What is a meniscus tear?

The meniscus are two c-shaped pieces of tough, rubbery cartilage located in the middle of the knee, between the femur (thigh bone) and the tibia (shin bone). The meniscus acts as a shock absorber and adds stabilization to the knee joint during movement. A torn meniscus is one of the most common knee injuries seen by our sports medicine specialists at BICMD. A meniscus tear can be painful and debilitating and require proper meniscus repair by a skilled and experienced orthopedic knee specialist. A second opinion is always a good idea when looking into treatment options for a torn meniscus. The experts at BICMD can evaluate your MRI and suggest the best surgical option for the best possible outcome.

What is a meniscus repair?

A meniscus repair is a surgical procedure that is needed when conservative treatments fail to alleviate pain and restore knee stability. Meniscus repair can be done arthroscopically, using a small camera and specialized instruments, inserted into the knee through small incisions, and used to operate within the knee capsule. The size, location and severity of meniscus tear will determine the procedure needed to repair or replace the meniscus. Arthroscopic meniscus surgery may include:

  • Meniscus Repair:

Some meniscal tears can be repaired if they are located in the area of the knee with a rich blood supply called the “red zone.” In this outer third portion of the meniscus, a tear can be repaired using strong sutures. During a meniscus repair, the surgeon will bring the damaged tissue back together and secure it carefully, allowing the meniscus to heal.

  • Meniscus Debridement:

A meniscus debridement is done arthroscopically. The goal of a meniscus debridement is to remove torn cartilage fragments while preserving as much of the meniscus as possible. The frayed meniscus is trimmed and contoured using special instruments.

  • Partial Meniscectomy:

A partial meniscectomy can be done arthroscopically. It is similar to debridement, where the aim is to remove as little of the meniscal tissue as possible. During a partial meniscectomy the meniscus tear is trimmed down to remove any edges which could catch in the joint and cause further knee pain. The goal is to form a shallow depression in the meniscus, while leaving it intact when possible.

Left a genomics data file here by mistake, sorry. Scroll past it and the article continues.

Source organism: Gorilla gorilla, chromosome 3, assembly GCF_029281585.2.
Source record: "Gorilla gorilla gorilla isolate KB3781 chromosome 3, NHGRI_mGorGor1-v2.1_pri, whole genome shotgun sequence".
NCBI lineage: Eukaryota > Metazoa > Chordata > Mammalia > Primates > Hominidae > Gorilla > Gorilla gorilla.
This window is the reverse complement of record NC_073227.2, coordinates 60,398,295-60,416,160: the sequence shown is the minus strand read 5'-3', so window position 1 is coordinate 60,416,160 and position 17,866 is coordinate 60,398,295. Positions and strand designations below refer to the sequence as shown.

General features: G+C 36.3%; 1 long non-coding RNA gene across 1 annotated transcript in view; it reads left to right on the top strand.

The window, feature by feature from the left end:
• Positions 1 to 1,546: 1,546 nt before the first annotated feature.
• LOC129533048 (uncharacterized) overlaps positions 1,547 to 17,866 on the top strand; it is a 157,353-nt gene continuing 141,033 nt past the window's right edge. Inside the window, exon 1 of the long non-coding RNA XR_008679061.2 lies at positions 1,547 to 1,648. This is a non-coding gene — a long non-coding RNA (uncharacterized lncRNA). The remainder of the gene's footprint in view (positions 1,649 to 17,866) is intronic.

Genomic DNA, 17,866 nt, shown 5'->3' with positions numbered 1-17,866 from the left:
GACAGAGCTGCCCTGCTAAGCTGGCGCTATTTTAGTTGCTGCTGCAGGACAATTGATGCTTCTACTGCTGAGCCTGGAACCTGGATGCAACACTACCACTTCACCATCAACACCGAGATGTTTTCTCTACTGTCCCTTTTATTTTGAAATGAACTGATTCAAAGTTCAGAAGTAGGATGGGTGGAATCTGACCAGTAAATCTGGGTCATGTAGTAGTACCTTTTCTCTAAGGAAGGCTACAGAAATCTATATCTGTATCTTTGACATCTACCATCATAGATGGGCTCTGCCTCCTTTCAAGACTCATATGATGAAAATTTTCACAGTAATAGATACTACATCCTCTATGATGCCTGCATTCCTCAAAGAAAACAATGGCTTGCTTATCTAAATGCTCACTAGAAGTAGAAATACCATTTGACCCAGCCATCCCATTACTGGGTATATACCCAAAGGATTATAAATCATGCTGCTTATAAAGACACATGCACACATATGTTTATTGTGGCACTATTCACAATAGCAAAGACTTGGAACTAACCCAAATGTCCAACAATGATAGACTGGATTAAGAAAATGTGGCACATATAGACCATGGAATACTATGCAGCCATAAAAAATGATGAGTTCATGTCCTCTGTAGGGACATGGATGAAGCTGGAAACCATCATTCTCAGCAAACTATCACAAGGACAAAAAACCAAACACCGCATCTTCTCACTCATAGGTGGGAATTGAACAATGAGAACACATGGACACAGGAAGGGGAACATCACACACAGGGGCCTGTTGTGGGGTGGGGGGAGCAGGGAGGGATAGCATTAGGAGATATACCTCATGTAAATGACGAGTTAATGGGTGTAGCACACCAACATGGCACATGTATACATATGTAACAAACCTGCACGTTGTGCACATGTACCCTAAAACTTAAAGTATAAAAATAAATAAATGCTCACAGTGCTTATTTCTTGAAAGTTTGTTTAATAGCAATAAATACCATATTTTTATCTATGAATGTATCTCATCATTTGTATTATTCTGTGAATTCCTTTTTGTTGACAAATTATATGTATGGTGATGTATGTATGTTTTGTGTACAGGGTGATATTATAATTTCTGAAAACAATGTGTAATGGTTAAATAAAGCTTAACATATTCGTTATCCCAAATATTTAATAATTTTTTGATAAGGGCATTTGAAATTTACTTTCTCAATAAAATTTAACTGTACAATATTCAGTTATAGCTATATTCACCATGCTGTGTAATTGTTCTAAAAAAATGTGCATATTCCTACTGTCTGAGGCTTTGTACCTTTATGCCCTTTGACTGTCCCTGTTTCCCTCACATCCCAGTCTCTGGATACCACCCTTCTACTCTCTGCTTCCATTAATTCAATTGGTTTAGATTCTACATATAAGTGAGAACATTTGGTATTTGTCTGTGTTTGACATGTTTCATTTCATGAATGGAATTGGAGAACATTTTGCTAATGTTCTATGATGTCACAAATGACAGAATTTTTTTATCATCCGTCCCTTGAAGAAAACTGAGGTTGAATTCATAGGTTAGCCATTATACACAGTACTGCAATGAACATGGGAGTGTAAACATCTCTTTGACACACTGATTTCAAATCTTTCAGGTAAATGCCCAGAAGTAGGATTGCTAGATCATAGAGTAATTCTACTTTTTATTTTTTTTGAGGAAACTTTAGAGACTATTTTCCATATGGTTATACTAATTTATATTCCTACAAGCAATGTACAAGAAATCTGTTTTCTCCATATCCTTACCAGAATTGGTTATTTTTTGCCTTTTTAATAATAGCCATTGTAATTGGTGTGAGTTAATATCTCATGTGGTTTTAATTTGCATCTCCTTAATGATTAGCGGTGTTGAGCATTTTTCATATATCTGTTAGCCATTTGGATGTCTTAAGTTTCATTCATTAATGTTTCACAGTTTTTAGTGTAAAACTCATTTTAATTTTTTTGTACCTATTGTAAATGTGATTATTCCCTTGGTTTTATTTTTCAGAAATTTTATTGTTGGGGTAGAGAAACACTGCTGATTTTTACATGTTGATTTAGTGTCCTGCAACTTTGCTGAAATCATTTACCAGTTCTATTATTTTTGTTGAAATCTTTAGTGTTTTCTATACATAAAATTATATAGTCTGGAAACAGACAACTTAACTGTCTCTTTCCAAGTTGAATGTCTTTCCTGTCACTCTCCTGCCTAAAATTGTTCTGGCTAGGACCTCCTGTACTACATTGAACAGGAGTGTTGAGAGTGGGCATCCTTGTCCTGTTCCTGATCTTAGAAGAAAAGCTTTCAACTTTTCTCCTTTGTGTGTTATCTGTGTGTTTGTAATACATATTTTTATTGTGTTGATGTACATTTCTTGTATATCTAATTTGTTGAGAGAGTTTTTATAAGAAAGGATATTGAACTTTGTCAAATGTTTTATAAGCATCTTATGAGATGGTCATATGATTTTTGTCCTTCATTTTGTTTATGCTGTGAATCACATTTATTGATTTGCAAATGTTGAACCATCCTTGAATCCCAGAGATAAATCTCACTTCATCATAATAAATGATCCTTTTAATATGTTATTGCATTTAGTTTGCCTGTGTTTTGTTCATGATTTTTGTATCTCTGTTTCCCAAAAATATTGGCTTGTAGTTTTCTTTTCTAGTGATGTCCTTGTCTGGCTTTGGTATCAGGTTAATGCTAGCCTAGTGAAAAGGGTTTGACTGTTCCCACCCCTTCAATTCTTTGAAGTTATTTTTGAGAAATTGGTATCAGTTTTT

• Meniscus Transplant:

A meniscus transplant is one of the most technically involved surgeries in sports medicine and requires a surgeon who has extensive experience and skill. A meniscus transplant is performed arthroscopically and uses a donor cartilage called an allograft. Correct sizing is critical, as is the placement of the new meniscus.

What are the risks of a meniscus repair?

One of the complications of a torn meniscus can be incorrect or incomplete diagnosis. Some patients undergo surgery when a torn meniscus is not the true source of their knee pain. It is worth the extra time, energy and expense to make an informed decision about your knee surgery and the type of meniscus surgery you should have. Our experts at BICMD have a proven track record for evaluating and diagnosing knee meniscus injuries and can set you on the correct path toward the best recovery.

How long is the recovery after meniscus repair?

The time for recovery is determined largely by the type of meniscus repair surgery performed. A repair of the meniscus can take 4 weeks before weight bearing is allowed. A complete meniscus transplant can take 4 to 5 months of healing time.

For more information about meniscus repair, debridement and meniscus transplant or to receive a second opinion for your knee condition, please click on “Connect With a Doctor” to reach one of our orthopedic telemedicine experts.